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Gaps in Women Fund: Is it a campaign Gimmick ?


Gaps in Women Fund: Is it a campaign Gimmick ?

* No collateral required * No administrative costs
* Lending to vulnerable women * No limit to amount of money needed

the government is promising a similar programme for disadvantaged women to cover the whole country.

This week, Prime Minister Dr. Ruhakana Rugunda launched what is dubbed as the Uganda Women Entrepreneurship Programme (UWEP) expected to be a multi-billion shilling fund targeting to increase the competitiveness of vulnerable women in business.

Dr. Rugunda said: “This programme was approved by the cabinet of Uganda on 3rd February 2016 with the agenda of women’s access to financial services and equipping women with skills for enterprise growth, value addition and marketing of products and service.”

“The funds will be accessed by women groups with membership ranging from 10 to 15, ” said Rugunda who added that the UWEP is yet another landmark initiative in implementation of the NRM manifesto in which ‘uplifting vulnerable groups including women is key’.

Although not entirely new, reportedly having started this financial year with Ushs3bn, Dr. Rugunda says that starting next financial year, the UWEP fund will rise to Ushs53bn and will cover the entire country.

Dr. Rugunda noted that special attention will be given to unemployed women, vulnerable groups such as single mothers, widows, survivors of gender based violence, the disabled, women living with HIV/AIDS, women heading households, slum dwellers, women in hard to reach areas and ethnic minorities.

Contrary to the longstanding government stance of steering clear of ventures involving cash such as lending money, the fund will be managed by the Ministry of Gender Labour and Social Development.

Rugunda emphasized that this is a lending programme rather than a grant for a political exercise to appease voters. The beneficiaries, he noted will borrow at zero interest rates.

Besides the timing of the announcement coming in the heat of the current presidential campaign, the UWEP programme comes against the background of many failed government programmes, the most recent being the Youth Fund.

Facing high youth unemployment, in 2013, President Museveni’s government announced the launch of the Ushs265billion Youth Fund with the view to helping young people start businesses.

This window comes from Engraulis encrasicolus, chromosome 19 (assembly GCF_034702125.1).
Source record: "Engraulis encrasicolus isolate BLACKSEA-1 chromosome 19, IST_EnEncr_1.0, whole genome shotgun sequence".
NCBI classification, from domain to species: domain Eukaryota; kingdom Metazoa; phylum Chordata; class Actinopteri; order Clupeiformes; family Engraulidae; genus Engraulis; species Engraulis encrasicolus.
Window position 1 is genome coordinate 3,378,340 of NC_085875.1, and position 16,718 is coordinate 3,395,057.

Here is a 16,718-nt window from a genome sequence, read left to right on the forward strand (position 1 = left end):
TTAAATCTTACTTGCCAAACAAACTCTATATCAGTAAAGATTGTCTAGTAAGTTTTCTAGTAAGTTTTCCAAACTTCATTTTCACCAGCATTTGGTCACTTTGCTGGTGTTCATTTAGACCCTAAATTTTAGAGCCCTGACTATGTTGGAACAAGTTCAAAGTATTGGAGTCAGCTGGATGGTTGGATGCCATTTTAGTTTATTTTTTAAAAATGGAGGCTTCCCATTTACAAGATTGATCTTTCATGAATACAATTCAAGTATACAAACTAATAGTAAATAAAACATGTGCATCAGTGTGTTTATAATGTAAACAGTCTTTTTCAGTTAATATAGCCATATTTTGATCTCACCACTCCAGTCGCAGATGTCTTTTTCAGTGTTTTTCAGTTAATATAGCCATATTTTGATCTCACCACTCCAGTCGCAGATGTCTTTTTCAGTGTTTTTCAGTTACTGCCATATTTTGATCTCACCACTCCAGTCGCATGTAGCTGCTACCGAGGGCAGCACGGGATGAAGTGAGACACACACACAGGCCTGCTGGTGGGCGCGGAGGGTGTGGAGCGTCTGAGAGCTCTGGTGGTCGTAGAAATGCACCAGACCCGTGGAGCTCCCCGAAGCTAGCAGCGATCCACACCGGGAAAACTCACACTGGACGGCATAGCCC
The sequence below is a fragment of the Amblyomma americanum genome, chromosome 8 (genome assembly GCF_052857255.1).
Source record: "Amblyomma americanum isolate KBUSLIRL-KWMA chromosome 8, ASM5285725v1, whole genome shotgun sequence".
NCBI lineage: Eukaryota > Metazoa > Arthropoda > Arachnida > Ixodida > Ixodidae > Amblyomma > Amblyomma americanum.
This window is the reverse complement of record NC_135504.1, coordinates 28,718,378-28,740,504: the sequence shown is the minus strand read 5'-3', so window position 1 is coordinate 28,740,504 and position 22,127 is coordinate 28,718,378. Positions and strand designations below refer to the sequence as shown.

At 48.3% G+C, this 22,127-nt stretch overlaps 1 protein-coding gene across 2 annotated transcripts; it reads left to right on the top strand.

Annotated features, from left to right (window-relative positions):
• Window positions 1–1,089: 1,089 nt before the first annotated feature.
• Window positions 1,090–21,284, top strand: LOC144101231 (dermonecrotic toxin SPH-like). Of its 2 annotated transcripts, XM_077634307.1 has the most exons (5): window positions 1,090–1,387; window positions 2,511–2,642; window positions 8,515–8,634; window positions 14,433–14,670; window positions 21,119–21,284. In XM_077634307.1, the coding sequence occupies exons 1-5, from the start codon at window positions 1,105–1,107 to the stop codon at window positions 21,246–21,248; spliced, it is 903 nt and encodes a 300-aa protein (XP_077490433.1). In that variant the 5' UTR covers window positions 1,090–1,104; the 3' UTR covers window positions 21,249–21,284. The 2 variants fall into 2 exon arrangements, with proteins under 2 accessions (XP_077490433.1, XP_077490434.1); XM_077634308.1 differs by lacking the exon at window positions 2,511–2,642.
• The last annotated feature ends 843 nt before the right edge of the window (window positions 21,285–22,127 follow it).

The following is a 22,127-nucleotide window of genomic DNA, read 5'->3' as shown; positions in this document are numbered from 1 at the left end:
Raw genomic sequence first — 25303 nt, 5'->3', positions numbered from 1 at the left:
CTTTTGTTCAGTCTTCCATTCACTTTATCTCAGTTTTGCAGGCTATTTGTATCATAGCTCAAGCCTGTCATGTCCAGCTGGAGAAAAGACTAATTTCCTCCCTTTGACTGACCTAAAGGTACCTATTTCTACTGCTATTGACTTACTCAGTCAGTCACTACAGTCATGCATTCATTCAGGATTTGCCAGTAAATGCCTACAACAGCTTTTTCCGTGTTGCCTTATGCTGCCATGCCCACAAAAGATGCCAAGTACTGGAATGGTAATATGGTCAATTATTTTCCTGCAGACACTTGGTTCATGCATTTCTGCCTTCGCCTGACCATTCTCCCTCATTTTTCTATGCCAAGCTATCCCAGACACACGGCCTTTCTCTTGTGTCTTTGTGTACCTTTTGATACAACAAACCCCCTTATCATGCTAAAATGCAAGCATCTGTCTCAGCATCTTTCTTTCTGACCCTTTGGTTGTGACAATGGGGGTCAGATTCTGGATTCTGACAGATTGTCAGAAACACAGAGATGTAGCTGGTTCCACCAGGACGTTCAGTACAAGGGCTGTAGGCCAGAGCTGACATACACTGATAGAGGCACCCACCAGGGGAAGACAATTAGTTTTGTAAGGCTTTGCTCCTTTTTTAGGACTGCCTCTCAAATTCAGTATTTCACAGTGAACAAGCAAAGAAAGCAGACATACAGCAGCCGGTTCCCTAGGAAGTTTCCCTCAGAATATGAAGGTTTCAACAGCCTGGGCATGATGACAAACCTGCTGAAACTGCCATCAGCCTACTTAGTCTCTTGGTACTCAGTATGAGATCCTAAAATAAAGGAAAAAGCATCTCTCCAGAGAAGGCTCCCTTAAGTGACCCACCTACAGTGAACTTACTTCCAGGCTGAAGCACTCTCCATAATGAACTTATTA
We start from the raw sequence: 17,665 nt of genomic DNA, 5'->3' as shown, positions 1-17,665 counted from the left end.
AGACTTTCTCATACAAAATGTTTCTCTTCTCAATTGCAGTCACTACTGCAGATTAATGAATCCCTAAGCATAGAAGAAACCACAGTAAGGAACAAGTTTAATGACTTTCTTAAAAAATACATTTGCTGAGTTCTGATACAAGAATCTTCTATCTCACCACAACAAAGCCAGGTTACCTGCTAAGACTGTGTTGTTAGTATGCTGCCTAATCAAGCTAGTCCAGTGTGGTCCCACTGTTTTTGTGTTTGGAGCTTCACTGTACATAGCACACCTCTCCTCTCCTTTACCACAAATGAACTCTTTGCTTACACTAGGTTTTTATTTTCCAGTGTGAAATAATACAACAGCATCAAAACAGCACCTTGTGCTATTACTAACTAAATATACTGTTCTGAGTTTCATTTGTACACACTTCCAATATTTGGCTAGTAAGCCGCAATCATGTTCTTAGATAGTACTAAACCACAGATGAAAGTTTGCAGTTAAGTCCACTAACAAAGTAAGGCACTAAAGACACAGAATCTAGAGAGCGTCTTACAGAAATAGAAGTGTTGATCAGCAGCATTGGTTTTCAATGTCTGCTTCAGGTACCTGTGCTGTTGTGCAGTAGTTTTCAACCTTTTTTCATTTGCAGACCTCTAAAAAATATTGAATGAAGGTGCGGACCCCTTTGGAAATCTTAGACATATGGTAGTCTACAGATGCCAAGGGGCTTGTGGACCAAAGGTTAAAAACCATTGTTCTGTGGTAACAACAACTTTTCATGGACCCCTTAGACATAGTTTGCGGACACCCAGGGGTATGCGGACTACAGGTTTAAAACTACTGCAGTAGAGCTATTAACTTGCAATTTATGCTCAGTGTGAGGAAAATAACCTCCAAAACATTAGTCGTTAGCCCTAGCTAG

The highly publicized fund was met with pomp and expectations. It was set to be administered by commercial banks with assessment of beneficiaries by local administration units such as Kampala Capital City Authority.

Three years down the road, many people agree that the youth fund failed to take off.

Mukono district Woman MP Betty Nambooze told The Sunrise that: “Everyone know the youth fund failed. I think they didn’t have money. Along the way, they tried to modify it by giving people cows and the last thing I heard about it was that NRM supporters had fought for the cows. So it died like similar government programmes,”

While most successful lending programmes cater for administrative costs as the starting point of expansion, but the UWEP fund will not require borrowers to pay anything on top of the premium. This means that government will incur an extra burden of managing the fund that covers the whole country.

And speaking to Frank Mugabi, the Communications Officer for the Fund this week, one gets the sense that this is a political exercise.

First, although the fund is meant to benefit vulnerable women, when asked if there is a limit to the amount of money to be lent, Mugabi said there is no limit to the amount of money to be lent out.

He said: “It is very flexible. The amount of money to be given will depend on the proposal of each group.”
The fund is also likely to be bogged down by bureaucracy considering that applications will have to go through a long process of approvals by committees set up at Sub county, District and Ministry levels, as pointed out by Mugabi.

The former minister of finance Maria Kiwanuka, who flanked the Prime Minister at the launch of the fund, will play an advisory role sensitizing women groups on how to do business.



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